Once you have a clear idea of what you already have and what types of colors you want to wear, now it’s time for the fun part.
SETTING UP YOUR CAPSULE WARDROBE
Remember that list of clothing categories we made a few paragraphs ago? You’ll want to get that out.
The list is a guide, but it’s not set in stone, so if you work at a job that requires a bit more business-wear, it’s totally fine to throw in an extra pair of pants or more dressier blouses.
Look back at everything in the original “keep” pile, and see how everything matches with whatever color palette and number of items in each clothing category you decided on.
Sometimes it’s hard to let go over certain pieces of clothing, especially if it has sentimental value - even if we never wear them any more.
If you’re torn about what you should donate, try putting them in a box or bag in your closet for a month and seeing if you end up wearing it. Most of the time it’ll just end up collecting dust.
As you’re making this list and you realize you don’t have some things, that’s okay.
The great thing about capsule wardrobes is that they don’t have to happen immediately. The Capsule Police aren’t going to come banging on your door if you start with 60 pieces as you figure out what works and what your personal style is.
Organizing this list also makes it easier to not to give into temptation when you do have to go shopping, because you already know exactly what you’re looking for and what color (within reason) it needs to be.
I made sure I saved some money before going out to buy the last few items on my capsule list, because I knew I wanted to invest in higher-quality items that I wouldn’t be able to find (or want to buy) at a fast-fashion store.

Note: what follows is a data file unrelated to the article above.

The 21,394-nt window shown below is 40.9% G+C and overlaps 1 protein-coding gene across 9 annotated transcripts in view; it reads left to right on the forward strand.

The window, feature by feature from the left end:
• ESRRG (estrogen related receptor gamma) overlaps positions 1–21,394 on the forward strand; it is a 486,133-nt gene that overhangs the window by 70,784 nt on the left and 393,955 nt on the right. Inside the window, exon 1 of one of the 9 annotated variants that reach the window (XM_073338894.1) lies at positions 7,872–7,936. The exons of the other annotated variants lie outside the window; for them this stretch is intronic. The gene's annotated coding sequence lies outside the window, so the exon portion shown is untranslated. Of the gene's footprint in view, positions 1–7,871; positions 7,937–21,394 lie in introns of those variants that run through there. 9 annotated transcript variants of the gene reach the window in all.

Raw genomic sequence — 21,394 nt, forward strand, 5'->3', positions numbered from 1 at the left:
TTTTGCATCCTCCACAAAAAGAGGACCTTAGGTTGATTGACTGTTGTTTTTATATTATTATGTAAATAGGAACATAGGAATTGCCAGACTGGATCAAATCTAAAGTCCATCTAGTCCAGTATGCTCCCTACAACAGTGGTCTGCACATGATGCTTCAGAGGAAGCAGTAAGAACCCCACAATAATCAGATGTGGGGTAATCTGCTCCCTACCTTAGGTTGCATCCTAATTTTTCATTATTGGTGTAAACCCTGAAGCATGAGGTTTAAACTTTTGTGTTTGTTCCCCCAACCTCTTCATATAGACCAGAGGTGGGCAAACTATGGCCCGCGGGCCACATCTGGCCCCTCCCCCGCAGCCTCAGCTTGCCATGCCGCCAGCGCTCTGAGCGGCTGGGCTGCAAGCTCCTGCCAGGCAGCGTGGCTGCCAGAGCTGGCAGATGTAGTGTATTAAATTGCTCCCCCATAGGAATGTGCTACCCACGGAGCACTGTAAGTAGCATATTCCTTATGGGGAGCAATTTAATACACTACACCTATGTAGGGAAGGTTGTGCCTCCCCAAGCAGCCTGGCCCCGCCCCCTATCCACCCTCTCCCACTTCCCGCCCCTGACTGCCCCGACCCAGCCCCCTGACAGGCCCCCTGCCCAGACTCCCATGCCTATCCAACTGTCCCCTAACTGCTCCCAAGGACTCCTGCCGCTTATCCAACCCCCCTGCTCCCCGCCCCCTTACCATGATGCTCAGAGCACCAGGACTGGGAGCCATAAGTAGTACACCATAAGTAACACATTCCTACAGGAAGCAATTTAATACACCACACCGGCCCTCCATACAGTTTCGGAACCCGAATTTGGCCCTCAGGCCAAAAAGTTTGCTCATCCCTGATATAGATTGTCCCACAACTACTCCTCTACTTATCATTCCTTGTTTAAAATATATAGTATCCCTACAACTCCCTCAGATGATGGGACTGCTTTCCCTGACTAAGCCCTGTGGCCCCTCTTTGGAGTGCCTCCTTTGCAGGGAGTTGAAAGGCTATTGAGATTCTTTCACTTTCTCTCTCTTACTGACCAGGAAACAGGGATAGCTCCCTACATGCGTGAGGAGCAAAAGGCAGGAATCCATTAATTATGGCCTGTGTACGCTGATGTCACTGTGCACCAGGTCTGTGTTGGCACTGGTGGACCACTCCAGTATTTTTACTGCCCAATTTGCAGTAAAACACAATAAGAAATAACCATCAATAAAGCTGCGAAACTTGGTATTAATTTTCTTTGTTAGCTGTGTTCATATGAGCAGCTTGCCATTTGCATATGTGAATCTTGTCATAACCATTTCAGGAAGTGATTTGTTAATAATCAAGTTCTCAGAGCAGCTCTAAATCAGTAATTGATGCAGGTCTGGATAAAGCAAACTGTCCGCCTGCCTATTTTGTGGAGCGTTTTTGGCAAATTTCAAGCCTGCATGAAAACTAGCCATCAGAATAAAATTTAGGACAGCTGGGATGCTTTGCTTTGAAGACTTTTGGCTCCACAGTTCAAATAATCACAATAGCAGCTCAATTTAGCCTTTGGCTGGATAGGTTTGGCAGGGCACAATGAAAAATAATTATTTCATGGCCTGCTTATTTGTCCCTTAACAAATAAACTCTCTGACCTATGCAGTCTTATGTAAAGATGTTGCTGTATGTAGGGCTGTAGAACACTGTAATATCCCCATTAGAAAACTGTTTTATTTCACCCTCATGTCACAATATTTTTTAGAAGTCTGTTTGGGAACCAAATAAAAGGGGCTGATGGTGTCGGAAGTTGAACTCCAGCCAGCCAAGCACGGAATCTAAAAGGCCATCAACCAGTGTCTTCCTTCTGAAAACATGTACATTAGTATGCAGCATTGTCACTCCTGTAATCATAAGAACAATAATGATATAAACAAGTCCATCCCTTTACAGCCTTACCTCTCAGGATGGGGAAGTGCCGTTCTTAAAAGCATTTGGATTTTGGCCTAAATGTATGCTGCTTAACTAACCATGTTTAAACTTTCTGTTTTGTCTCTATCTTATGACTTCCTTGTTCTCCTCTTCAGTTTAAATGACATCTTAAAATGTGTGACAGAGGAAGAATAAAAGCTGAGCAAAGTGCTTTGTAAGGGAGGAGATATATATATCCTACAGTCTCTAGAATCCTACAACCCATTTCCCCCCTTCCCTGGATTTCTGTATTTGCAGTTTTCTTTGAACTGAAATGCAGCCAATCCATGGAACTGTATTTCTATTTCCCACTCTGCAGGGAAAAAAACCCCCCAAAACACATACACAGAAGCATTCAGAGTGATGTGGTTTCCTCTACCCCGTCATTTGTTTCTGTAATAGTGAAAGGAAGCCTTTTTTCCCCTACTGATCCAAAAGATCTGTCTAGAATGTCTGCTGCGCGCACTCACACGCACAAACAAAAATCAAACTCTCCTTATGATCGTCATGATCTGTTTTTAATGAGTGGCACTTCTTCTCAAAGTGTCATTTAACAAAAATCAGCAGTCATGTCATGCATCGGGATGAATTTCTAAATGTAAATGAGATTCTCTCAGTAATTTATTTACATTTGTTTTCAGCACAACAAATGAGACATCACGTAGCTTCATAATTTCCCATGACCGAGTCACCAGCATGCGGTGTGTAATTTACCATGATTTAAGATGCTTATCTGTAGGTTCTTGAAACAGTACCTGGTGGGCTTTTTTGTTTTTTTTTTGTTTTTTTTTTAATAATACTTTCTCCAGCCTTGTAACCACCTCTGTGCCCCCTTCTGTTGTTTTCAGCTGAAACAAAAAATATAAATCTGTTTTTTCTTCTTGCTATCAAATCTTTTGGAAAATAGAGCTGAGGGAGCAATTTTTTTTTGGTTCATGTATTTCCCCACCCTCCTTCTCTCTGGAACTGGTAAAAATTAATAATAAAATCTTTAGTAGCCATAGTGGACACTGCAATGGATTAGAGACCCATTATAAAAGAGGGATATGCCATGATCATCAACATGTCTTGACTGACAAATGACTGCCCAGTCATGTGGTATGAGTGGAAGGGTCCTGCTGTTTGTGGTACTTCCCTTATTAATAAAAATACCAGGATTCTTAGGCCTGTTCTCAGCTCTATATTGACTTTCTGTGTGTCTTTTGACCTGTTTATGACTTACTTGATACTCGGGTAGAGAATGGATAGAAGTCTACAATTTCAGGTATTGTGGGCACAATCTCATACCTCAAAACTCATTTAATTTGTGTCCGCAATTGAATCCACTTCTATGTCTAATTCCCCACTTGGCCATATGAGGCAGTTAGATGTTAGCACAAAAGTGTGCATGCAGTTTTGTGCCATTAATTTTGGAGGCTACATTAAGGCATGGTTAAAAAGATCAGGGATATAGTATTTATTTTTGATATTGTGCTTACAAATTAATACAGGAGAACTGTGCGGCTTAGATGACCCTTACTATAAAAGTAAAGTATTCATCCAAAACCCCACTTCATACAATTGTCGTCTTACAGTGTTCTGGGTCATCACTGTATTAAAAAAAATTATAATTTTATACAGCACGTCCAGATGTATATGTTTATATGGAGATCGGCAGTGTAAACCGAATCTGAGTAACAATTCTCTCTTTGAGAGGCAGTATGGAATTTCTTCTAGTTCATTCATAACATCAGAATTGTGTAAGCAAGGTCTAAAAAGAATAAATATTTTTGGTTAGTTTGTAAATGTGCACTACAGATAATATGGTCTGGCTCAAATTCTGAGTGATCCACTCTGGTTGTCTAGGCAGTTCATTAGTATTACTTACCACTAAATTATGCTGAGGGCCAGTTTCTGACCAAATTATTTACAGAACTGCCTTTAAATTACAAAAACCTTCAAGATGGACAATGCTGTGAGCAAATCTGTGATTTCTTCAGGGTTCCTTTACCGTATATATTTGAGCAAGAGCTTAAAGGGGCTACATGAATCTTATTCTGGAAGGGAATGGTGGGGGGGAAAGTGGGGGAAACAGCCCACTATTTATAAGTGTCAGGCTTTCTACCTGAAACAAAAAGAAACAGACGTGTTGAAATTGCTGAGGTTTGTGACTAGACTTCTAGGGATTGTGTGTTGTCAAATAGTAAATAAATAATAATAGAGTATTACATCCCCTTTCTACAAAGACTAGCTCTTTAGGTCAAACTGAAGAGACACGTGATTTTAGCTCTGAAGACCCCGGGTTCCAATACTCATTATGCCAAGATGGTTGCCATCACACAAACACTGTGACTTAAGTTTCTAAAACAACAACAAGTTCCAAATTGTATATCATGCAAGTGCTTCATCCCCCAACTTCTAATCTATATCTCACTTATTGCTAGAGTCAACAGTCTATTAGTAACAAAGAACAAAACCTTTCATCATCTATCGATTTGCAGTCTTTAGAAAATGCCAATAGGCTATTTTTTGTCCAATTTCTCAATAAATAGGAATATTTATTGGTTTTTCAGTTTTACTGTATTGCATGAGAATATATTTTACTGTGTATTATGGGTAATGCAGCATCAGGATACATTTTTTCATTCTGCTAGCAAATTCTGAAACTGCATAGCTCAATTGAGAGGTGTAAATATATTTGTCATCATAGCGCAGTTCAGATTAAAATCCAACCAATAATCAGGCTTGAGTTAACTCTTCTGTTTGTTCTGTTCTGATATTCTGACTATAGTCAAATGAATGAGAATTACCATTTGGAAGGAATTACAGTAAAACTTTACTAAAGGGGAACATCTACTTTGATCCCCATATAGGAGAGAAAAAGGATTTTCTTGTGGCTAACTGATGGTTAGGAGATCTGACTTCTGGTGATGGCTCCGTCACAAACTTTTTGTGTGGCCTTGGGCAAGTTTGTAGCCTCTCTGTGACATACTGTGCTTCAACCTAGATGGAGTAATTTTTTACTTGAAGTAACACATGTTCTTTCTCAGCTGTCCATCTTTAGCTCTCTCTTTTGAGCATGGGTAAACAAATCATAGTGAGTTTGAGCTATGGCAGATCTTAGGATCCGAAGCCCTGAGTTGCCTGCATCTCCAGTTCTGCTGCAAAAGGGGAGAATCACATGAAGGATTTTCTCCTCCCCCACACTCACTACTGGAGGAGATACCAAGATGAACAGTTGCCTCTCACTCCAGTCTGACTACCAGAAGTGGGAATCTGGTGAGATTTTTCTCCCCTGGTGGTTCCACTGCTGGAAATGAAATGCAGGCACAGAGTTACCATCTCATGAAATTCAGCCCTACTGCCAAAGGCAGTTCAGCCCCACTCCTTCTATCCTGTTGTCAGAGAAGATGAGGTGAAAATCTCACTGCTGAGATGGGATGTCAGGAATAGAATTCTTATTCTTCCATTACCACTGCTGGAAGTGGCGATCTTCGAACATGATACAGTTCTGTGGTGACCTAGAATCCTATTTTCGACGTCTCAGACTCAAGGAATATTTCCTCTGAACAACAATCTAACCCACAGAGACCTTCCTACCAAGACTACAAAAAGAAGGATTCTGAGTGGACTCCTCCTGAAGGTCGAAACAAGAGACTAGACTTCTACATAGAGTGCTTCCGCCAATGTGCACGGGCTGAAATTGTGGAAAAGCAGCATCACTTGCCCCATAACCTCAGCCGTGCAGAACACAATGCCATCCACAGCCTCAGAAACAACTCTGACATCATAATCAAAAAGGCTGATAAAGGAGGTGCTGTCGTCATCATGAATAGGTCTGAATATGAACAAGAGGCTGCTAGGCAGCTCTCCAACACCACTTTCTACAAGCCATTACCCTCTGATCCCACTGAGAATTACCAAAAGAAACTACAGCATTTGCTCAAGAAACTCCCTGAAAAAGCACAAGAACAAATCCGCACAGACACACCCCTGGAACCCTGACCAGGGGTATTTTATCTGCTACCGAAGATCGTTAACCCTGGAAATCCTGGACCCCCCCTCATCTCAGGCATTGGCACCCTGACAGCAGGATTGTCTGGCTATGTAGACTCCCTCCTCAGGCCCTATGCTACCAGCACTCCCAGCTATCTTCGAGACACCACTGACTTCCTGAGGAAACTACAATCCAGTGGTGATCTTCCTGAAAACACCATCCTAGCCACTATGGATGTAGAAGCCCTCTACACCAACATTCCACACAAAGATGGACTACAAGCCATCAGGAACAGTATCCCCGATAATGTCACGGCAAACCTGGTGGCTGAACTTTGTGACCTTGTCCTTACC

In general, I would try to stay away from big fast fashion chains.
While the price tag looks great, these clothes are notoriously not the best quality. Since you’ll be wearing these items more often, they will be more likely to wear down quickly.
This doesn’t mean you’re spending an arm and a leg on couture brands, though. I started with a base wardrobe from places like Loft, but plan on donating a few pieces as I hit some savings goals to buy clothing that is more fair trade and ethical.
Another helpful tip is to make sure each piece complements something else in your wardrobe. It sounds a little obvious at first, but if your color of choice is blue and red, throwing a pair of green shorts - even if they are really cute - probably won’t coordinate as well as a pair of black shorts.
That also goes with prints. I definitely don’t think a limited wardrobe is an excuse not to incorporate your own personal style, but again - make sure that comfy pair of batik pants goes with at least a few other tops.
PROS AND CONS OF A CAPSULE WARDROBE
When I was packing earlier last week to travel to Panama, I was able to fit all of my clothes for the next several months into one carry-on. I’ve never felt lighter while traveling!
Setting up my capsule wardrobe has changed how I think about fashion, how much I spend on clothing, and what my own personal style is. It’s pretty clear there are some benefits:
You already know, within reason, what you’re going to wear each day because you’re not sorting through an avalanche of clothes.
It’s a great way to cut down on spending, since you know exactly what you need to purchase at the store when you’re starting your capsule wardrobe, and there’s enough versatility to have a variety of different outfits.
You’re investing in higher-quality pieces, which means they’re not going to wear down as quickly as items from fast fashion retailers, like H&M or Forever 21.
This isn’t to say a capsule wardrobe is for everyone though. A limited wardrobe may not be for you for a few reasons:
If you work in a more professional setting where business suits are the norm, having a smaller wardrobe may limit your casual wear options. However, this doesn't mean you still can't have a capsule wardrobe, but your weekend wear may be a bit more streamlined.
You don’t believe in what you’re doing. The quickest way to break a capsule wardrobe is if you start buying bagfuls of clothes at the first sale you find. Creating a capsule wardrobe is a commitment, so if you’re not in it for the right reasons, it can be pretty easy to fall off the wagon.
You like having more variety and choices of clothing - and you actually wear most of the clothes in your closet on a consistent basis.
Now that you guys know the basics of creating your own capsule wardrobe, are you ready to start purging your closet?
Even if you don’t end up starting a capsule wardrobe, I still think it’s a good idea to re-evaluate your wardrobe from time to time.
Do you have a capsule wardrobe? Or maybe you’ve tried to make one and you spectacularly failed! I want to hear from you guys!